In early 1940 MS Pujji was interviewed by a panel of RAF officers in Ambala, and accepted. He was commissioned on 1st August 1940, into what became the 4th Pilots’ Course, of the Indian Air Force. He was immediately seconded to the Royal Air Force, and sent to to the UK.
The First Twenty Four in the UK
|The First Twenty-Four, before departure for the UK. Interestingly, it seems they are already wearing winter uniforms, while others in the picture seem to be wearing summer uniforms. The 24 were a select few from the 4th Pilots Course so chosen to go to the United Kingdom.
See more in Album : Sqn Ldr M S Pujji DFC – In defence of Great Britain
All the First Twenty Four traveled together, a small contribution from India to the Allied cause, at this early stage of the War. Besides Pujji, they included H C Dewan, Ranjan Dutt, Ehrlich Pinto, and Shivdev Singh, all of whom were to become Air Marshals in the post-Independence Indian Air Force.
They traveled by sea, aboard the SS Strathallan, and reached Liverpool on 1st October 1940.
“Our ship stopped in South Africa. I was shocked to see the treatment of Indians and Africans there. I and my colleagues were very angry.”
The Battle of Britain was in full swing during their sea voyage, and was just winding down when the First Twenty Four arrived in the UK, although the fact was not immediately perceptible to the British. (Hitler had, without much fuss, cancelled Operation Sea Lion, the planned invasion of Britain, on 17 September; and was already turning his mind to the attack on the Soviet Union.) Among the first visible volunteers from British overseas possessions, the First Twenty Four received “huge publicity”, Sqn Ldr Pujji says; and were invited to tea at Windsor Castle, with the Royal Family, and with the Secretary of State Emory.
Plt Offr Pujji’s first posting was to No 1 RAF Depot in Uxbridge, and took effect on 8 October 1940. No one would have realized it at the time, but that was the anniversary of a significant date in Indian aviation history, the date the IAF Act had been passed, eight years earlier. (It was not until the late 1970s that that date came to be marked, as Air Force Day, in India.)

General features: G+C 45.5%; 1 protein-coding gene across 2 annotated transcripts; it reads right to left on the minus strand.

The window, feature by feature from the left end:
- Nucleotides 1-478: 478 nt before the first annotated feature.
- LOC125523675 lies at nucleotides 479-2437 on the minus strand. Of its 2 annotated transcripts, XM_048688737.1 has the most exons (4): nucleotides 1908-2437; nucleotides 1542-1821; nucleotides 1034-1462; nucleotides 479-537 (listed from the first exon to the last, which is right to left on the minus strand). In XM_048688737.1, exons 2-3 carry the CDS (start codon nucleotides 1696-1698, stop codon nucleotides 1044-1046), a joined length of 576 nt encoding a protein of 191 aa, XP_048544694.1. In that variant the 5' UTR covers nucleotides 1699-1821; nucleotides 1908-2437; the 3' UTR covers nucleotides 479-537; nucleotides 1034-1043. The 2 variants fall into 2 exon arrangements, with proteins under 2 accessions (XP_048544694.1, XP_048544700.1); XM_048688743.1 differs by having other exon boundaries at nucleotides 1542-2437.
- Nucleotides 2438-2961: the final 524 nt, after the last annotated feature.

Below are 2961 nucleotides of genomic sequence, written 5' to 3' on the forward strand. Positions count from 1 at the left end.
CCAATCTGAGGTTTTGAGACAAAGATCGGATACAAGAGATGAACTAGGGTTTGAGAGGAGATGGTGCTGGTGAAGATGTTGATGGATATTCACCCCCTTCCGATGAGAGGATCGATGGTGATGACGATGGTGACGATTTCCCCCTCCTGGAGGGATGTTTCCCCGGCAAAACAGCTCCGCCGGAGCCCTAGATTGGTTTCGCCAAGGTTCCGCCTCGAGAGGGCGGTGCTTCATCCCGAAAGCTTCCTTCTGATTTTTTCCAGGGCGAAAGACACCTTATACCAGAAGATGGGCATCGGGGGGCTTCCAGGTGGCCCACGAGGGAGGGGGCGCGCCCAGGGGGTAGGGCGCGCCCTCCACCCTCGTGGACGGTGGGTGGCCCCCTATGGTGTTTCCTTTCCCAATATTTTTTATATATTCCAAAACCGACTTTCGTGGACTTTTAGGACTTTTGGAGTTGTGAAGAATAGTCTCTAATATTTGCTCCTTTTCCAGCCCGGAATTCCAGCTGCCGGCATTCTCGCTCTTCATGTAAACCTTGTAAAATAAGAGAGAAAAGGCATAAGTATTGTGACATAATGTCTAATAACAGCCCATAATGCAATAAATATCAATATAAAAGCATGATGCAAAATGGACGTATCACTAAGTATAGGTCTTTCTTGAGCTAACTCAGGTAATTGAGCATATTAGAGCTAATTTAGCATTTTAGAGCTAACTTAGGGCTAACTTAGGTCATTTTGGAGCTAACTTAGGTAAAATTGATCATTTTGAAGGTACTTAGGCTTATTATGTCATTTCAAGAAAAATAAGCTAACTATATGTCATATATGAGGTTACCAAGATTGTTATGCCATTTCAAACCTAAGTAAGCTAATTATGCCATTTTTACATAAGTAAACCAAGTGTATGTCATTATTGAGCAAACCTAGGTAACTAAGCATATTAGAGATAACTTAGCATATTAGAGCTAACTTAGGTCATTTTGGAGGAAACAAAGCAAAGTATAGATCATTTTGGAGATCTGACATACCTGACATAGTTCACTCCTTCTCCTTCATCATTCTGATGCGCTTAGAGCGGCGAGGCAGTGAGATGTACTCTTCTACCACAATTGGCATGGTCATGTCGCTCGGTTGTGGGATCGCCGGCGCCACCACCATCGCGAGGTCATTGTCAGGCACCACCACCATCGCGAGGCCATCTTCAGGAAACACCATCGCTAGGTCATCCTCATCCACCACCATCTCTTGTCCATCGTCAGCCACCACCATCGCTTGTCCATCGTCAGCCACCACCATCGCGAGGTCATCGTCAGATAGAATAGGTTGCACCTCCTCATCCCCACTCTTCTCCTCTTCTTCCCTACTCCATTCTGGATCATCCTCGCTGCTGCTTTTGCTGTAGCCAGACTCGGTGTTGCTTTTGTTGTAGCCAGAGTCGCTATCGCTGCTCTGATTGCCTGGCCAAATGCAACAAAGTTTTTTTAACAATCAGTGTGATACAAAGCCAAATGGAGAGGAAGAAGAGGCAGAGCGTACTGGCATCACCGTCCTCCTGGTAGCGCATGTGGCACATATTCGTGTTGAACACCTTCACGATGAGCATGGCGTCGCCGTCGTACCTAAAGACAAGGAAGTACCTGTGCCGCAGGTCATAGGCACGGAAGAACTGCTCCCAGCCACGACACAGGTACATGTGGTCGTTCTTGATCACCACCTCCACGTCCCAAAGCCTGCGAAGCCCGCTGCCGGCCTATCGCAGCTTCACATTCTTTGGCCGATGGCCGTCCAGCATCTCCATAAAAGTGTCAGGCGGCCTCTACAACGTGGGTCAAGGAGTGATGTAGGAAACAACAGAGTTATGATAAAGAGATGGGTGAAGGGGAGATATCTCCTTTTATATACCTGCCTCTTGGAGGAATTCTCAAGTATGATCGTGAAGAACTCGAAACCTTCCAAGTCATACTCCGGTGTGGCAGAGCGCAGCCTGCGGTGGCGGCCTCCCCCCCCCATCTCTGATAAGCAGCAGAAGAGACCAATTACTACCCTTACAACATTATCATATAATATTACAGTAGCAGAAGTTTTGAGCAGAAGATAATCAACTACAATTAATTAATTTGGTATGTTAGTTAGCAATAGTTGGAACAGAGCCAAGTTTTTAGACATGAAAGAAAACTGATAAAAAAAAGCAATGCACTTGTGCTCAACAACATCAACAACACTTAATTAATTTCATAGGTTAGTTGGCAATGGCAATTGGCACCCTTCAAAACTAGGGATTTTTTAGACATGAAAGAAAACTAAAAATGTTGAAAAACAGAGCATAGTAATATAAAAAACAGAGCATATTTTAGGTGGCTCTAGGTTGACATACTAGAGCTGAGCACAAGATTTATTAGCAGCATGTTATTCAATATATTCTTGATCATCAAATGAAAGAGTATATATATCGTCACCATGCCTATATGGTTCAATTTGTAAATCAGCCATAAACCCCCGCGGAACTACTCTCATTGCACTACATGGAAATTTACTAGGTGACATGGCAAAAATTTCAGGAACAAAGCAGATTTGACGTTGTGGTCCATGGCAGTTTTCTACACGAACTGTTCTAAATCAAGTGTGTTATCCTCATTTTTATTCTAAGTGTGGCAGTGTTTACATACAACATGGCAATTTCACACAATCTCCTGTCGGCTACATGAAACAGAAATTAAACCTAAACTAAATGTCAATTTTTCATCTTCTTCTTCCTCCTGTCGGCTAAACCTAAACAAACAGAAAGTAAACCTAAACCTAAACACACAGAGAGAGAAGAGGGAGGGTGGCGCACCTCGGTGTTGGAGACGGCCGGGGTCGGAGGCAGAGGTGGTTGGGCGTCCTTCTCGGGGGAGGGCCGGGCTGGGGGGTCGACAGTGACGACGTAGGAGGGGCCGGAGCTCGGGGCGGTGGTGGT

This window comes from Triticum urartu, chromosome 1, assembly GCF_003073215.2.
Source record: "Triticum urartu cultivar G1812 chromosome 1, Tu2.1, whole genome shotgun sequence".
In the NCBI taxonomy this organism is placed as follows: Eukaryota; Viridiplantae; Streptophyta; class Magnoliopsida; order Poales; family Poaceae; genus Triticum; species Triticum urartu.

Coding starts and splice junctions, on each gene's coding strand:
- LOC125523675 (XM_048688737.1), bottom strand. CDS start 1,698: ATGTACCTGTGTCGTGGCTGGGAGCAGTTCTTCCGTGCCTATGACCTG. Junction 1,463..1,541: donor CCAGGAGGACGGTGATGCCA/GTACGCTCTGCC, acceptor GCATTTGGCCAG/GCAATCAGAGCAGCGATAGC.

Plt Offr Pujji’s posting to Uxbridge was as a “supernumerary, pending military flying training”; and within a few days he was posted to No 12 EFTS at RAF Prestwick, to undergo flying training on de Havilland Moths. He and his batch were subjected to an “abbreviated course”, with “seven or eight” subjects to pass; then went on to undergo Advanced flying training at No 9 Service Flying Training School at RAF Hullavington. They completed the course, and received their RAF wings, on 16 April 1941.
A week later Plt Offr Pujji and a handful of the others from the First Twenty Four went to the famous No 56 OTU at RAF Sutton Bridge. Others there with Pujji from among the First Twenty Four included Ranjan Dutt and HC Mehta. Among the other pupils there at the same time was a batch of Polish pilots.
|With Polish pilots at No 56 OTU, RAF Sutton Bridge, 1941 – printed from reverse side of negative? The Polish pilots wear their own pilots badges, which are visibly different in shape from the RAF wings
See more in Album : Sqn Ldr M S Pujji DFC – In defence of Great Britain
In later years the same sequence of flying training, and even the same names for the flying schools (EFTS to SFTS to OTU), were to be reproduced in India – there were No 1 EFTS at Begumpet, and No 2 EFTS at Jodhpur (later to briefly become AFFC); there was No 1 SFTS at Ambala (later to become No 1 AFA and move to Begumpet); and No 151 OTU at Risalpur. But all that was still a few years in the future, when Mahinder Pujji and his small band of countrymen were on their journeys to RAF training and RAF service (and indeed, death in RAF service, for many), before, for some of them, IAF service.